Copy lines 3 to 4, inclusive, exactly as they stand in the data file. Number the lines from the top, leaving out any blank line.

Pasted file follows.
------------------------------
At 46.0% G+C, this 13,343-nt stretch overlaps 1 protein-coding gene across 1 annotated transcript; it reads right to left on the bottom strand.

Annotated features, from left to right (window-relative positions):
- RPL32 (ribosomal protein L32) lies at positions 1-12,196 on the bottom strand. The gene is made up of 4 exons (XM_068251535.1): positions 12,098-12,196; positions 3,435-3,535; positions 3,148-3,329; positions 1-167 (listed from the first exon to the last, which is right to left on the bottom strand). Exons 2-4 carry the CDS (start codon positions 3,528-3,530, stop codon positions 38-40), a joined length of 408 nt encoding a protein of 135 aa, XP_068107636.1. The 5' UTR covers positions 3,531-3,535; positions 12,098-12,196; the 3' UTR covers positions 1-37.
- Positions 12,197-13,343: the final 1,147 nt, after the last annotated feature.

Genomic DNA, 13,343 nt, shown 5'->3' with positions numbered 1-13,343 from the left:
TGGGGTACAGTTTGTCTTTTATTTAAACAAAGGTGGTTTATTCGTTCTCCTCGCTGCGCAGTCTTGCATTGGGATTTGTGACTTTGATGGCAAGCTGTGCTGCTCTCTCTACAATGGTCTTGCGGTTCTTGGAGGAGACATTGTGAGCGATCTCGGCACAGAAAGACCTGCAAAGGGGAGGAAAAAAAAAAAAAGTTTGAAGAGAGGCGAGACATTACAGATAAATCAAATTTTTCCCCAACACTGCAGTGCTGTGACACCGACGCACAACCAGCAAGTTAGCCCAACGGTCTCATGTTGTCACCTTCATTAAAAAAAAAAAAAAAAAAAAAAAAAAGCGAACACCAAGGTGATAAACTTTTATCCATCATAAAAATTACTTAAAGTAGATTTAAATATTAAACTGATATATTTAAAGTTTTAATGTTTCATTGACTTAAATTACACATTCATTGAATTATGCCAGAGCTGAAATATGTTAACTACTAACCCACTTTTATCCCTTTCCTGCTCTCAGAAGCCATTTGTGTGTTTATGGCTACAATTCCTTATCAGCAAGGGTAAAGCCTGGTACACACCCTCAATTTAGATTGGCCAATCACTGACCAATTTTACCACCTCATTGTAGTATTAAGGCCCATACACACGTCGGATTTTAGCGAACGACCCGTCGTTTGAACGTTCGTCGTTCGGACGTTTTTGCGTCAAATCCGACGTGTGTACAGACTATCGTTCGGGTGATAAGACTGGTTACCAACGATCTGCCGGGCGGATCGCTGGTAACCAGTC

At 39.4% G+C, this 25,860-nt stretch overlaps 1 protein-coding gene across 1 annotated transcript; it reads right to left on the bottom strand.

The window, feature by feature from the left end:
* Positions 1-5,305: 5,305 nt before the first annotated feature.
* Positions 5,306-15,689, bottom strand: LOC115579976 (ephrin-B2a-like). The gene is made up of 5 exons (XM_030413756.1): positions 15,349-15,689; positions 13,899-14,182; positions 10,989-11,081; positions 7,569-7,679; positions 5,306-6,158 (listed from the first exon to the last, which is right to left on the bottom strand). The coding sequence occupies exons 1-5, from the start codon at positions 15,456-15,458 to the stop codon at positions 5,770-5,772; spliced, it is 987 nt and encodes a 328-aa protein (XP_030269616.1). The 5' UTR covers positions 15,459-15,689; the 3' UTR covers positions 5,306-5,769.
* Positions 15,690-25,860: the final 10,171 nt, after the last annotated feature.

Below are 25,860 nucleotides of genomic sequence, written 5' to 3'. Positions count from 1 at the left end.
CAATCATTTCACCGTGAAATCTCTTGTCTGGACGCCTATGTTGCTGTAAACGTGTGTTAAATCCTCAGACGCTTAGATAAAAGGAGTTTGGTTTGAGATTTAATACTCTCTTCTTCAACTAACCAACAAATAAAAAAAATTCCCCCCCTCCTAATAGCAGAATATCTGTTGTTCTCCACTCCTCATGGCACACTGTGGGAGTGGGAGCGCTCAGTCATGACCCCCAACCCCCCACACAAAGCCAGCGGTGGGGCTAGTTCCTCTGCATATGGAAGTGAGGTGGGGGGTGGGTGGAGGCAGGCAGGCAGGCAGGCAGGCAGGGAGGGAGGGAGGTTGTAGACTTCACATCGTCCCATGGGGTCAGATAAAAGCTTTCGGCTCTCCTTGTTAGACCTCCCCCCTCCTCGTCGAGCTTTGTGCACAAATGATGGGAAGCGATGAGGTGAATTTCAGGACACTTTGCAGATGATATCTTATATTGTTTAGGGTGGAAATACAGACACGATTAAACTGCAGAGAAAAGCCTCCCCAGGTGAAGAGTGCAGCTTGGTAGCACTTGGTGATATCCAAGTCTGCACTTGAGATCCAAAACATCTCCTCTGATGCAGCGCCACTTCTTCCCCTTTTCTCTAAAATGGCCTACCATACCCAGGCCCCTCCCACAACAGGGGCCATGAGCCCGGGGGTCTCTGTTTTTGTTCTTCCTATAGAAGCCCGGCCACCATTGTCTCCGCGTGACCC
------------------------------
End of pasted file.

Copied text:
- RPL32 (ribosomal protein L32) lies at positions 1-12,196 on the bottom strand. The gene is made up of 4 exons (XM_068251535.1): positions 12,098-12,196; positions 3,435-3,535; positions 3,148-3,329; positions 1-167 (listed from the first exon to the last, which is right to left on the bottom strand). Exons 2-4 carry the CDS (start codon positions 3,528-3,530, stop codon positions 38-40), a joined length of 408 nt encoding a protein of 135 aa, XP_068107636.1. The 5' UTR covers positions 3,531-3,535; positions 12,098-12,196; the 3' UTR covers positions 1-37.
- Positions 12,197-13,343: the final 1,147 nt, after the last annotated feature.